Sometimes it even seems as though, if one is a devout, holy Catholic, one probably has a calling --- so....married people are supposed to just be the weaker ones who can't practice great virtue?

For instance, I was recently talking with a friend of mine who related a story about St. Alphonsus Liguori to me, in which St. Alphonsus told a man that, since he was able to control himself sexually, he should become a religious. This makes me want to become a priest all the LESS!

[/quote]

Celibacy is not superior to marriage. Both are icons of the Christian life, Spouses give Celibate people an example of how total self giving can be fruitful while celibate people give the married an example of heaven where nobody will be married and all live for God. All are called to self control and purity, thouse who can't control themselves shouldn't enter the religious/priestly life because they first have to conquer themselves, marriage can't be an excuse to release sexual disorders or the marriage will fall apart very fast.

In a purely objective sense, celibacy is superior to marriage:

This Rock "Celibacy is a Gift:
"Although celibacy is objectively superior to marriage, it does not diminish the goods of marriage. ... Even though celibacy is the objectively superior state, this does not mean that it is for everyone. Our Lord makes this very clear when he says, "Not all men can accept this precept, but only those to whom it is given. . . . There are those who have made themselves eunuchs for the sake of the kingdom of heaven. He who is able to receive this let him receive it" (Matt. 19:11–12).

In addition, celibacy is not the superior state for all people. Aquinas states, " Though virginity is better than conjugal continence, a married person may be better than a virgin for two reasons. First, on the part of chastity itself; if to wit, the married person is more prepared in mind to observe virginity, if it should be expedient, than the one who is actually a virgin. Secondly, because perhaps the person who is not a virgin has some more excellent virtue" (Summa Theologiae I:152:4).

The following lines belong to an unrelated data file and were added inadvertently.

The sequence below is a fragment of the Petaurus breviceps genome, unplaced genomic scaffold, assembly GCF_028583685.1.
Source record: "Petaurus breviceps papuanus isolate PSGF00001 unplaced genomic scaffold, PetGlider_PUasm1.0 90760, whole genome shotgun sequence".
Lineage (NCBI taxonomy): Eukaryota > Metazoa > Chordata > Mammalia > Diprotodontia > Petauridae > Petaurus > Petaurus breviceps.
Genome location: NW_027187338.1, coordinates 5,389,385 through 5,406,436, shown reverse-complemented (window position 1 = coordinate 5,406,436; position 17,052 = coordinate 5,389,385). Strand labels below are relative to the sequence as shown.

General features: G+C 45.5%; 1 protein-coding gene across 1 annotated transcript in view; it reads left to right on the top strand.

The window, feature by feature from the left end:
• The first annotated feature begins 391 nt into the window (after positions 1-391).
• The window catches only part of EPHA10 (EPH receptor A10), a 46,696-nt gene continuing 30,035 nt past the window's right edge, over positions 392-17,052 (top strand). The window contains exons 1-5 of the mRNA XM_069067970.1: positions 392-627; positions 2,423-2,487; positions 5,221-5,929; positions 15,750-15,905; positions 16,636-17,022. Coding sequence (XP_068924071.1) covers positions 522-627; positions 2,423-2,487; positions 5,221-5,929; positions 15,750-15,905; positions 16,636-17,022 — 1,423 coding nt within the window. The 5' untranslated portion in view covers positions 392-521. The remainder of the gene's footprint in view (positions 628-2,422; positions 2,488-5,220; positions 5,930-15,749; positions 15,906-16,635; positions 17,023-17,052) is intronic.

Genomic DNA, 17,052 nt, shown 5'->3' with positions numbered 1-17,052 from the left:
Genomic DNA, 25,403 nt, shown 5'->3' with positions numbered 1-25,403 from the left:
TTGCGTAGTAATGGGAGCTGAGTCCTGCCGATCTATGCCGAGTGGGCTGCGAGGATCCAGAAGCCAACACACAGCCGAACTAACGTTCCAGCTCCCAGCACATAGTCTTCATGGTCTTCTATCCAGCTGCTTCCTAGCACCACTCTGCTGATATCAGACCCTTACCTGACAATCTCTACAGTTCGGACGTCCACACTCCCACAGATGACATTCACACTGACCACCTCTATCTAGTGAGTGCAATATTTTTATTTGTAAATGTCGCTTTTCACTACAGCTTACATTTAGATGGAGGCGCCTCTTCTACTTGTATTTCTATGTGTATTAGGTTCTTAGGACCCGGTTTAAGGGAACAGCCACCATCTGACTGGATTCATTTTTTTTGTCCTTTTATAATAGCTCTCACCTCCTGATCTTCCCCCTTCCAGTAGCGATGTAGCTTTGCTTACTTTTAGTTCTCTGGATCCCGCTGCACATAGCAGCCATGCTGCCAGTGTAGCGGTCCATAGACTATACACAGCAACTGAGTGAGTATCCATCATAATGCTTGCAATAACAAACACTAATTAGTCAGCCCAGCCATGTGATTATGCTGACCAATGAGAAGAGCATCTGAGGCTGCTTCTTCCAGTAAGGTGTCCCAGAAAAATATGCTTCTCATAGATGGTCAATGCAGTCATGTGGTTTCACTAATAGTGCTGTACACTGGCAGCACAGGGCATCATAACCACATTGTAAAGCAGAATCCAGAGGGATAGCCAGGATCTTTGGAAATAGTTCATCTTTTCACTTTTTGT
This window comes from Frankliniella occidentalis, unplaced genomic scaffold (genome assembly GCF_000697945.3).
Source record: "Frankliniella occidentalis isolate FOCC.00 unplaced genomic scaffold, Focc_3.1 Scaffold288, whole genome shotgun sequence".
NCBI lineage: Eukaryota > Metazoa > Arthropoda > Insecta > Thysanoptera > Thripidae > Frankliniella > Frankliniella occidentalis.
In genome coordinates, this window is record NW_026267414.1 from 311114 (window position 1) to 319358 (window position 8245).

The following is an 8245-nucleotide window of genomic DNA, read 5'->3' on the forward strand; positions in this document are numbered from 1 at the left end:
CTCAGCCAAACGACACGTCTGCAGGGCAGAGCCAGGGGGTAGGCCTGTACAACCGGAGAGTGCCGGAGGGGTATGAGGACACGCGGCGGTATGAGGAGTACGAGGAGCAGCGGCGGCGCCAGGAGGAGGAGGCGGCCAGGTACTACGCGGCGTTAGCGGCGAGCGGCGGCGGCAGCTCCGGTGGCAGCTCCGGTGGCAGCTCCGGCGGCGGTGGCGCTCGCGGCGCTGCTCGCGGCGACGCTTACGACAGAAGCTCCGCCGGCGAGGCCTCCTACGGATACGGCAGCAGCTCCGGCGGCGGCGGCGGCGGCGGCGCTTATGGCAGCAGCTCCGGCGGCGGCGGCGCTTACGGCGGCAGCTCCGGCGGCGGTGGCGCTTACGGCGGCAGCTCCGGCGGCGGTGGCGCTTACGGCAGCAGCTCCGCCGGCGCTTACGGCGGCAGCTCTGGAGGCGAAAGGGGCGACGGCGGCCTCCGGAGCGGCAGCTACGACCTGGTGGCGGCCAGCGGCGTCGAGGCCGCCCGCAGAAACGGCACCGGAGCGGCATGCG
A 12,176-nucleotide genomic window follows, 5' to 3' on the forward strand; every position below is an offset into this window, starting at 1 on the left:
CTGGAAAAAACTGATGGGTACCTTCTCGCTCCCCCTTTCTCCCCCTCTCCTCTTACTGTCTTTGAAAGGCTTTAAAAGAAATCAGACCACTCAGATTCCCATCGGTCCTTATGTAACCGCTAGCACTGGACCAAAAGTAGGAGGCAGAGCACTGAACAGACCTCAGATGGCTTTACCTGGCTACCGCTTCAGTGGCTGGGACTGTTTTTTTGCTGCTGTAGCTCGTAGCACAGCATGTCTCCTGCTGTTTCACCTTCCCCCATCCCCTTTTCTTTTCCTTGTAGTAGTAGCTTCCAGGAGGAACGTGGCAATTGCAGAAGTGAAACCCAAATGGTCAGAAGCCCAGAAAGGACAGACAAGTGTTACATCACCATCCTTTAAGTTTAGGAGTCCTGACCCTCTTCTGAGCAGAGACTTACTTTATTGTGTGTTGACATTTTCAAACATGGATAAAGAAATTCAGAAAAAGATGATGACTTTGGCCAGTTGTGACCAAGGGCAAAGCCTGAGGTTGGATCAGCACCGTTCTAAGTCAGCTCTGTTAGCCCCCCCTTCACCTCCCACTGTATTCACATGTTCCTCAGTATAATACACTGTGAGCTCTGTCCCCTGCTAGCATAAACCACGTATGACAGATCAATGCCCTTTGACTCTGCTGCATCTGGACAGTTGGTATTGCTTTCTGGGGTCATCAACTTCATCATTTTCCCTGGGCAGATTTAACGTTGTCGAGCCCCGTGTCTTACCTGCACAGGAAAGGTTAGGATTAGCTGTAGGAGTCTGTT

Augustine admonishes virgins to say, "I am no better than Abraham, although the chastity of celibacy is better than the chastity of marriage" (On the Good of Matrimony 7). Augustine also states, "Whence does a virgin know the things that belong to the Lord, however solicitous she be about them, if perchance on account of some mental fault she be not yet ripe for martyrdom, whereas this woman to whom she delighted in preferring herself is already able to drink the cup of the Lord?"

These statements underscore the fact that celibacy is a gift. This is not something one can take upon one’s self for reasons of pride or human respect. The very essence of a gift is its reciprocity, meaning the giving and receiving are simultaneous. It is only when we become willing to give ourselves completely are we able truly to receive. This is especially crucial in a proper understanding of sexual love, whether it be celibate or marital. It is also crucial that this be understood on an individual level, particularly when making discernment in regards to celibacy and marriage.".........the whole article is worth a read catholic.com/thisrock/2001/0102fea5.asp

However, in a subjective sense for an individual nothing whatsoever can be superior to God's Will for a person. If a person is experiencing difficulties or problems in discerning God's Will (for the whole of one's life especially), then the way to travel is to consult a spiritual director. Outside of this, seeking information and direction from differing sources especially will probably only confuse the matter even further. A spiritual director is an expert with expertise.

TS

the sign is you want to save your soul and save others soul

you want to go to heaven and lead others' soul to heaven, by prayers, sacrifices.

to love jesus and to make him loved